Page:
Superconducting refrigerator cools via tunneling cascadeJune 19, 2014 by Lisa Zyga in Physics / Superconductivity
(Phys.org) —Cooling microscopic objects to temperatures near absolute zero requires unconventional refrigeration technologies. One microscale cooling method is superconducting refrigeration, in which refrigerators extract hot quasiparticles (collective excitations) from non-superconducting metals and transport them to superconducting metals. Superconducting refrigerators can cool microscopic objects down to below 1 K.
In a new paper published in Applied Physics Letters, a team of researchers, M. Camarasa-Gómez, et al., from Italy and France, has proposed a new design for a superconducting refrigerator in which cooling is performed in a cascade of steps. Due to this multistage operation, the refrigerator can cool down a normal metal from 0.5 K to 100 mK with improved performance compared to similar refrigerators.
Superconducting refrigerators are typically composed of superconductors (S), normal metals (N), and tunnel barriers (I) that are often arranged in a symmetric configuration; for example, SINIS. When a voltage is applied to the superconductors, hot quasiparticles in the normal metal tunnel through the tunnel barriers to the superconductors, cooling the normal metal.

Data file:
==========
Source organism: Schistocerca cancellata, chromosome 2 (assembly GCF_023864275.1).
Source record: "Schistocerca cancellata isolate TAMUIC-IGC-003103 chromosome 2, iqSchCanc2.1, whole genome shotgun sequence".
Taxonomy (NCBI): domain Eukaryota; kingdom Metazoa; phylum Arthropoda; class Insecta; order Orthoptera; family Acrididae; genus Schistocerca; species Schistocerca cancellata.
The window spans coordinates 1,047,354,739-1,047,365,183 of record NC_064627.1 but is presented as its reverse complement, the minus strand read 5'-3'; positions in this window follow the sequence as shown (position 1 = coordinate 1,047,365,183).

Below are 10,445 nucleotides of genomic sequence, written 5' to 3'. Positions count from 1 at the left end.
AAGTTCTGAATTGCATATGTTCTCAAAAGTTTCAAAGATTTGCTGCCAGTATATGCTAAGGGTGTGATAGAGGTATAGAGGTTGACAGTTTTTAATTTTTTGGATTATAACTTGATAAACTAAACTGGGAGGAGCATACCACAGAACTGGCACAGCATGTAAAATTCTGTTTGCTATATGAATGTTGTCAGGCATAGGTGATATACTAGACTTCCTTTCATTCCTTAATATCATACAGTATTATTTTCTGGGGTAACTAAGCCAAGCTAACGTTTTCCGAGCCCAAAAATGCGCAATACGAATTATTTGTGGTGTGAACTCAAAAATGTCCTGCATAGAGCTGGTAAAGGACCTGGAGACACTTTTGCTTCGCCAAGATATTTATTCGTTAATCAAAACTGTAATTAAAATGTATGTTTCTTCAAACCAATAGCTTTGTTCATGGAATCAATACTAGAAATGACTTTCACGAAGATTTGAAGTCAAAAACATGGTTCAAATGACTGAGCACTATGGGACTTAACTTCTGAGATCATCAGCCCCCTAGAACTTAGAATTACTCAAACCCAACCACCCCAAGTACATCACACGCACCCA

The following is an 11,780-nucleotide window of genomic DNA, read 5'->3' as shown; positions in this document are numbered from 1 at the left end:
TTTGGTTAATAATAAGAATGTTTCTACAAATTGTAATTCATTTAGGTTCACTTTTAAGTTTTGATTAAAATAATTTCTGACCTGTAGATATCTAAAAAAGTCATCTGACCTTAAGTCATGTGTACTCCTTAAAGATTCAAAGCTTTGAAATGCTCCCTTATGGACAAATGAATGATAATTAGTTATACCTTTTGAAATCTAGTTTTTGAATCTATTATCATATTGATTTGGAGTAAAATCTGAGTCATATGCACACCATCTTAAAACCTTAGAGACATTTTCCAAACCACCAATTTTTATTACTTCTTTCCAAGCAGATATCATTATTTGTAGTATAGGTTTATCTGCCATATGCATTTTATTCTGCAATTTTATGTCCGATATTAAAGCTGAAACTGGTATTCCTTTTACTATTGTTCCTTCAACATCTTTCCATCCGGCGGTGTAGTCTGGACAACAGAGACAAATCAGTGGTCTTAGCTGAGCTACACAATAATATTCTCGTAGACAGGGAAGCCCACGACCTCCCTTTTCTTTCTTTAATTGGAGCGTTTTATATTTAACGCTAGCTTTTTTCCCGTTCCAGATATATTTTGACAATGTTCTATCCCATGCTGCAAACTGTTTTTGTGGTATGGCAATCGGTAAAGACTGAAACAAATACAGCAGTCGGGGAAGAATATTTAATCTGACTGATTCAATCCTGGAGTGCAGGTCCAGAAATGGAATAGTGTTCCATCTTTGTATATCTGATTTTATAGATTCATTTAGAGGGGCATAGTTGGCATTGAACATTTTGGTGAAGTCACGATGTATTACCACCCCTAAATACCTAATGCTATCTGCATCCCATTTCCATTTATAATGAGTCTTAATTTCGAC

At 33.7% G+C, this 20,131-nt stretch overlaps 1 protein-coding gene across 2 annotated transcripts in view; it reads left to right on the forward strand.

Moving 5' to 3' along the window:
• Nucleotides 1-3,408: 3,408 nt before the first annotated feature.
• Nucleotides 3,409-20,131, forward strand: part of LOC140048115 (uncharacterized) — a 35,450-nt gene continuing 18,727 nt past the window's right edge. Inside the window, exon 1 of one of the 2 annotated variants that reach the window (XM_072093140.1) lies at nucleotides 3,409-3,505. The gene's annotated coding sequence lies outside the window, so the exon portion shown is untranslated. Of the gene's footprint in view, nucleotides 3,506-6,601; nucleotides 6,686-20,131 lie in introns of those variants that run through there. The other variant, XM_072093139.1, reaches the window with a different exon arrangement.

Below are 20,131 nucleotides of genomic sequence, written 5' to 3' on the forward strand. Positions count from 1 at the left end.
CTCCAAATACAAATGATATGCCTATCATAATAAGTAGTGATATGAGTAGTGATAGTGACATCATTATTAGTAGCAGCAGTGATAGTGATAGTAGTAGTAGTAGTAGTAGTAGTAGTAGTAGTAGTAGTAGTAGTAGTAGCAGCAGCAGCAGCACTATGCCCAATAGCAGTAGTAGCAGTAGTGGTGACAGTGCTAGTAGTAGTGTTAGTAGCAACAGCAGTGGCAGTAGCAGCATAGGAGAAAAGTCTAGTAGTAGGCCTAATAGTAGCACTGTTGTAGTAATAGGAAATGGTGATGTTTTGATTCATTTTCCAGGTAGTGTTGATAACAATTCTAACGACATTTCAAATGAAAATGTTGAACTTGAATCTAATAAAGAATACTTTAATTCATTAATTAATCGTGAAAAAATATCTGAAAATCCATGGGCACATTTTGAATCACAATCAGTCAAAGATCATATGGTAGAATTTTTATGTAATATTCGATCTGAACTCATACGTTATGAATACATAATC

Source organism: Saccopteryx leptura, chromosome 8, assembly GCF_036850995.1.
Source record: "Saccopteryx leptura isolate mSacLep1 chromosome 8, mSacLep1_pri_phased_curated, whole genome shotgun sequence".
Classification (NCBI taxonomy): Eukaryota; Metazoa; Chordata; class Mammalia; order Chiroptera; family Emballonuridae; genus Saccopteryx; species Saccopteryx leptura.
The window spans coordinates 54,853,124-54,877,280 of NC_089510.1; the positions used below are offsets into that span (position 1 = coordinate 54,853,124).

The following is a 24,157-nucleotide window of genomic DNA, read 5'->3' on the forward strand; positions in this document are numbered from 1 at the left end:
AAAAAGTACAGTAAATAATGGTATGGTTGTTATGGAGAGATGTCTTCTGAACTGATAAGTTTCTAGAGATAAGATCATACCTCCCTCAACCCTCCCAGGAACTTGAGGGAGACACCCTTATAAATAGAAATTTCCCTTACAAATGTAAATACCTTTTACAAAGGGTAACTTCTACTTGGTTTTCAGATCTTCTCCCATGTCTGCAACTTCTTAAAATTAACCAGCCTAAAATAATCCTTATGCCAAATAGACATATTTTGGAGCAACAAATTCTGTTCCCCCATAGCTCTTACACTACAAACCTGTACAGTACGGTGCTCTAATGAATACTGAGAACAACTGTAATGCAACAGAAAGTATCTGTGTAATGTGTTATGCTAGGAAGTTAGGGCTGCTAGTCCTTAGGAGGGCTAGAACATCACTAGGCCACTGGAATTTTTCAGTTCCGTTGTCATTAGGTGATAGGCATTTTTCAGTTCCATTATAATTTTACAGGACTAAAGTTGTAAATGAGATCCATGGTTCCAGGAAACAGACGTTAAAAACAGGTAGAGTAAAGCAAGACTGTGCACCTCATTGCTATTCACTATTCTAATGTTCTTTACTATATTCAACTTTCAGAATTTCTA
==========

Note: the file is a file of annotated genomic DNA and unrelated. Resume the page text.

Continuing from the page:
The proposed design consists of the SINIS configuration with an additional superconducting tunnel contact on each end: S2IS1INIS1IS2. A voltage is applied to the S2 superconductors, causing hot quasiparticles to first tunnel from the normal metal to the S1 superconductors, and then to the S2 superconductors. Each tunneling event removes heat, resulting in a heat current that flows from the inside to the outside of the refrigerator.
"A cascade geometry allows to cool a first superconducting stage, which is used as a local thermal bath in a second stage," the researchers explain in their paper.
This cascade cooling method requires that the components have certain properties, in particular resistances, in order to operate correctly. The researchers expect that these requirements can be easily implemented in a practical device using a combination of vanadium, aluminum, and copper.
M. Camarasa-Gómez, et al. "Superconducting cascade electron refrigerator." Applied Physics Letters 104, 192601 (2014). DOI: 10.1063/1.4876478
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"Superconducting refrigerator cools via tunneling cascade" June 19, 2014 http://phys.org/news/2014-06-superconducting-refrigerator-cools-tunneling-cascade.html